- "Cervera Wounded and a Prisoner. We Bombed Santiago at Noon To-Day," New York Journal and Advertiser, July 5, 1898.
- "Spain Asks for Terms of Peace, Negotiations Begun through England," New York Journal and Advertiser, July 9, 1898.
- "Peace!-The War is Over-Peace! Spain has Accepted Our Terms," New York Journal and Advertiser, August 3, 1898.
Printed Ephemera: Three Centuries of Broadsides and Other Printed Ephemera
The Printed Ephemera collection at the Library of Congress
is a rich repository of Americana. In total, the collection
comprises 28,000 primary-source items dating from the seventeenth
century to the present and encompasses key events and eras
in American history.
Examples of printed ephemera from the Spanish-American
War era include:
Rico at the Dawn of the Modern Age: Nineteenth- and Early-Twentieth-Century
This collection portrays the early history of the commonwealth
of Puerto Rico through first-person accounts, political
writings, and histories drawn from the Library of Congress's
General Collections. Among the topics it highlights are
the land and its resources, relations with Spain, the competition
among political parties, reform efforts, and recollections
by veterans of the Spanish-American War.
Highlights from the Spanish-American War include:
Back in Time: Commodore George Dewey Was Born, December
Back in Time: U.S.S. Maine Was
Sunk, February 15, 1898.
Back in Time: Teddy Roosevelt and the Rough Riders, July
Back in Time: U.S. Raised the Flag in Puerto Rico, October
This site allows you to search and view millions of historic American newspaper pages from 1789-19242. Search this collection to find hundreds of newspaper articles related to the Spanish-American War.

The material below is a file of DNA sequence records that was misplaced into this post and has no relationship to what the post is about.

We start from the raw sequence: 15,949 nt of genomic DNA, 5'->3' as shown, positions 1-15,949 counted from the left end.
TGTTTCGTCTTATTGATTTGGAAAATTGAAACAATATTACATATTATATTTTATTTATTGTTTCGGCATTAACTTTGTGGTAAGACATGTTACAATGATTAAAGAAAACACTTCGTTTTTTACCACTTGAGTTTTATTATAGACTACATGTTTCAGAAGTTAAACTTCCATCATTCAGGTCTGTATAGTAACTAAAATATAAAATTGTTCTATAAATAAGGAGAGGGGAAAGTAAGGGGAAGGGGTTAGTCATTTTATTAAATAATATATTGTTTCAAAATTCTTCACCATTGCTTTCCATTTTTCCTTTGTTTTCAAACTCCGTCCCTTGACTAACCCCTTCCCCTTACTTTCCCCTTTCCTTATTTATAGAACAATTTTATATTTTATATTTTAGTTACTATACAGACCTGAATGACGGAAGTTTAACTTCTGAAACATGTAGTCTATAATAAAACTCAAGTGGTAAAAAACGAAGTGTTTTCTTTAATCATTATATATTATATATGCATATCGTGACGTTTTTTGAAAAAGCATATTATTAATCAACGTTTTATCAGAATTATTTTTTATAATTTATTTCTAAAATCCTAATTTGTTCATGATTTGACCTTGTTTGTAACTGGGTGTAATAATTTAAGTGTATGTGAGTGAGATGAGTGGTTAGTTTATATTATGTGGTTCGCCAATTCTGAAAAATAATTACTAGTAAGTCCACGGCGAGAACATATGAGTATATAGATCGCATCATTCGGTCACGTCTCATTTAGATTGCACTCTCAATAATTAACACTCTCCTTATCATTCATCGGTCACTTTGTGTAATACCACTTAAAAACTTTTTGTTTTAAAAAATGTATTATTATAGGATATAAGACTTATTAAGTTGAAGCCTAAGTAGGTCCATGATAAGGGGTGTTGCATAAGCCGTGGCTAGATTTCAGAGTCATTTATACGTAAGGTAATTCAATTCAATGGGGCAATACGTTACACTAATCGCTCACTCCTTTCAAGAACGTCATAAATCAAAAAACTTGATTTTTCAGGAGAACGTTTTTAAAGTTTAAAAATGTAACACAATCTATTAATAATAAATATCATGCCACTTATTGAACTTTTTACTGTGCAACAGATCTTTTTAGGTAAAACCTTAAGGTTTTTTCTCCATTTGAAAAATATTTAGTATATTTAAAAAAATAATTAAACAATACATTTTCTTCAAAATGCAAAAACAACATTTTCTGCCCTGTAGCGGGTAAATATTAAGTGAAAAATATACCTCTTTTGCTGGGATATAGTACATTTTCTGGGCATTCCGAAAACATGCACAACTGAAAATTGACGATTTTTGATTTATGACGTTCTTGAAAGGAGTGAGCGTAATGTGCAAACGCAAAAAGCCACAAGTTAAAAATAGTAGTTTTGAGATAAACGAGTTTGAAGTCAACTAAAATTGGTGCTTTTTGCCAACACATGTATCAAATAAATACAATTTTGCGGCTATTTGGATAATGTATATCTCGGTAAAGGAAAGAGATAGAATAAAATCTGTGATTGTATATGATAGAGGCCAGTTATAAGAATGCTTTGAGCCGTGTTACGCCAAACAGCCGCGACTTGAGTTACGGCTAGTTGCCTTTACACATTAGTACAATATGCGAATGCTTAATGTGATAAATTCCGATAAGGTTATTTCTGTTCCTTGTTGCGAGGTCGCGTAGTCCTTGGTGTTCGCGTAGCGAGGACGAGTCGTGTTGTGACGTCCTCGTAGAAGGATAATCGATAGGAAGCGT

Examples of articles about the Spanish-American War include:
In addition, the Newspaper and Current Periodical Reading Room has created a series of topics guides to the newspapers included in Chronicling America, including guides on the major events of the Spanish American War and the sinking of the Maine.
Treasures of the Library of Congress - Capturing the
This online exhibition presents drawings by William Glackens,
an American artist who was sent to Cuba during the Spanish-American
War to capture the action for McClure's
Magazine. Published at a time when photographers
had made documentary sketch artists virtually obsolete,
Glacken's work represents the apotheosis of American graphic
Americana: Selected Images from the Collections of the Library
Pictorial Americana, a 1955
Library of Congress publication, contains a chapter listing
selected images related to the Spanish-American
War and the Philippine Insurrection.
This collection of photographs from the Detroit Publishing
Company Collection includes approximately 70 photographs of
the Spanish-American War.
The Panoramic Photograph Collection contains approximately
four thousand images featuring American cityscapes, landscapes,
and group portraits. This collection includes
ten photographs of the wreck
of the U.S.S. Maine taken
Search the Prints
and Photographs Online Catalog (PPOC) to find hundreds of additional
images related to the Spanish-American
Primary Source Set: The Spanish-American War: The United States Becomes a World Power
This Primary Source Set includes images, documents, maps, motion pictures, newspapers, and analysis tools to help teach about the Spanish-American War.
George Dewey, naval hero of the Spanish-American War,
was born in Montpelier, Vermont, on December 26, 1837.
On February 15, 1898, an explosion of unknown origin
sank the battleship U.S.S. Maine
in the Havana, Cuba, harbor, killing 266 of the 354 crew
members. The sinking of the Maine incited United States
passions against Spain, eventually leading to a naval
blockade of Cuba and a declaration of war.
On April 25,1898, the United States formally declared
war against Spain.
On June 10, 1898, U.S. Marines landed at Guantanamo Bay.
For the next month, American troops fought a land war
in Cuba, which resulted in the end of Spanish colonial
rule in the Western Hemisphere.
On July 1, 1898, Theodore Roosevelt and his volunteer